People with post-traumatic stress disorder may also experience sudden changes in mood if they encounter a trigger. They may or may not understand why this is happening.

Disruptive mood dysregulation disorder is a condition that can cause irritability and anger in children and adolescents.

Hormonal changes

Premenstrual syndrome is a common cause of mood swings in females. A more severe form known as premenstrual dysphoric disorder can cause more pronounced mood swings for longer periods of time.

Pregnancy, postpartum depression, and perimenopause are other potential causes.

Nutritional imbalances

Some nutrient deficiencies can cause mood shifts or a low mood. These include vitamin C deficiency and iron deficiency.


The use of alcohol or drugs can alter mood. Certain medications may also cause mood swings as a side effect.

If a person experiences frequent and intense mood swings that interfere with daily life, they should consult a doctor or mental health professional.

Any thoughts of self-harm or suicide require immediate professional intervention. A person should contact a crisis hotline or seek emergency medical care.

Suicide prevention

If you know someone at immediate risk of self-harm, suicide, or hurting another person:

  • Ask the tough question: “Are you considering suicide?”
  • Listen to the person without judgment.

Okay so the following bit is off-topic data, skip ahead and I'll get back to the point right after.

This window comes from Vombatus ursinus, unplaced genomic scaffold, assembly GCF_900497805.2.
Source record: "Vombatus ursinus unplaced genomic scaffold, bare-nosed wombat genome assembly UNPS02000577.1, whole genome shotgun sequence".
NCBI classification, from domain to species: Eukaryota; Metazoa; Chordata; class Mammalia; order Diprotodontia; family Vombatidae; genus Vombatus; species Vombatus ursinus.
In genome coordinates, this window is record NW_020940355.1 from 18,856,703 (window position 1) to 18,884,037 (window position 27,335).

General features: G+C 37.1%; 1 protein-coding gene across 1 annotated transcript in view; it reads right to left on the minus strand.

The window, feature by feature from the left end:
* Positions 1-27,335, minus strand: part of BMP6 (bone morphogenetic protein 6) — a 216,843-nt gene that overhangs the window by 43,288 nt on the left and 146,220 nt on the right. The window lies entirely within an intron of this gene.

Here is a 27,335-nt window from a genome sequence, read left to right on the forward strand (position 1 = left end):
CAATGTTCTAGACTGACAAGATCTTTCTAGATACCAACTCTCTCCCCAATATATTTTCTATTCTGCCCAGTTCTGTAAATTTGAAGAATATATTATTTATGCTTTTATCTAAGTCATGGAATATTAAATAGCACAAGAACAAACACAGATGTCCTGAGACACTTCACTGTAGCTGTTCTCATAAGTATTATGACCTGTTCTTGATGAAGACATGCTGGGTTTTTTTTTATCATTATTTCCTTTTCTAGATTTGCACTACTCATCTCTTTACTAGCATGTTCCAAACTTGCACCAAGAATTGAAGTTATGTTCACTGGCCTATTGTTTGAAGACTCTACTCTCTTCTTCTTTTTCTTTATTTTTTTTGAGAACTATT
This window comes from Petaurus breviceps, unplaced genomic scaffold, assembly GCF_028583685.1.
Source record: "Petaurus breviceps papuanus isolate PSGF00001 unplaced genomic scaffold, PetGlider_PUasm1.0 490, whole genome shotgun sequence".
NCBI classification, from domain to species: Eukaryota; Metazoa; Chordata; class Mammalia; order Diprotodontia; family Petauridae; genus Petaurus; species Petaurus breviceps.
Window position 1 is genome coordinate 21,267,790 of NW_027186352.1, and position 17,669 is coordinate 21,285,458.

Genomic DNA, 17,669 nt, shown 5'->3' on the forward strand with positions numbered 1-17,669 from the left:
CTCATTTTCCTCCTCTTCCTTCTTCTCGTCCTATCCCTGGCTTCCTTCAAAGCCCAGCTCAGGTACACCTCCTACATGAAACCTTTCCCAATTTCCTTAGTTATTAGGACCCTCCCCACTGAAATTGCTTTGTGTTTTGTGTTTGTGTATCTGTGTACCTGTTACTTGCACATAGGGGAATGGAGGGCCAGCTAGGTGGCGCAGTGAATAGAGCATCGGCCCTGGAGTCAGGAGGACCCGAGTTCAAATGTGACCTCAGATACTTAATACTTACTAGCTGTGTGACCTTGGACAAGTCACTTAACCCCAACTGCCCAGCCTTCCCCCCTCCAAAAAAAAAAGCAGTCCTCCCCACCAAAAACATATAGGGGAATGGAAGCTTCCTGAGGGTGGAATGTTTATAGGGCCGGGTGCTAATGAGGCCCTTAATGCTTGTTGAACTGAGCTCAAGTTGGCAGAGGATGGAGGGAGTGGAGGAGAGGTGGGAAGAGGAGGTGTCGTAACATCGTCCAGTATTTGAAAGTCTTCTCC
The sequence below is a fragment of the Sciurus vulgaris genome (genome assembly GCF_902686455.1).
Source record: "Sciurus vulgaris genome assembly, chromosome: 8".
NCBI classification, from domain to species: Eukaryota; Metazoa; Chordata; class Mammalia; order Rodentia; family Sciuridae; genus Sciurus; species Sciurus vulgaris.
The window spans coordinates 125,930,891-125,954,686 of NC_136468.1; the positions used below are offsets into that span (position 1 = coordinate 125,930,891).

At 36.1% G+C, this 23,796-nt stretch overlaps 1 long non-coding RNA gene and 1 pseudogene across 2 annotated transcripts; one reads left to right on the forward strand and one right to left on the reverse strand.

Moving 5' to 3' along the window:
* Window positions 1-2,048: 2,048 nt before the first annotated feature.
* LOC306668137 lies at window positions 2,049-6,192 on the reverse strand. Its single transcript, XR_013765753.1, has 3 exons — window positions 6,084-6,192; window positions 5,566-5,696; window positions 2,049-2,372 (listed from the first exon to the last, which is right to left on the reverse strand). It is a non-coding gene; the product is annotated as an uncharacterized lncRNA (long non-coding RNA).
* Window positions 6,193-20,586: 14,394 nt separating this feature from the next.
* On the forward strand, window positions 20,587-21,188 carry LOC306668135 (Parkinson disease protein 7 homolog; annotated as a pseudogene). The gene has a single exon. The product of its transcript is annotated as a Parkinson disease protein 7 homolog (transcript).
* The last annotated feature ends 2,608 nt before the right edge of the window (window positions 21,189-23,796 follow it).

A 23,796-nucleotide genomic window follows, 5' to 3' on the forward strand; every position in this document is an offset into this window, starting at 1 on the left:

• Call 911 or the local emergency number, or text TALK to 741741 to communicate with a trained crisis counselor.
  • Stay with the person until professional help arrives.
  • Try to remove any weapons, medications, or other potentially harmful objects if it’s safe to do so.

If you or someone you know is having thoughts of suicide, a prevention hotline can help. The 988 Suicide and Crisis Lifeline is available 24 hours a day at 988. During a crisis, people who are hard of hearing can use their preferred relay service or dial 711 then 988.

Find more links and local resources.

Was this helpful?

Mood swings are temporary and often arise as reactions to life events. In contrast, bipolar disorder causes distinct manic or depressive episodes that significantly impact daily life and may last 1–2 weeks.

While mood swings may not require treatment in mild cases, bipolar disorder requires professional evaluation and treatment. Seeking help early can lead to effective management and improved mental well-being.

If a person is unsure what could be causing their mood changes, they should speak with a health professional, particularly if these are severe, frequent, or long-lasting.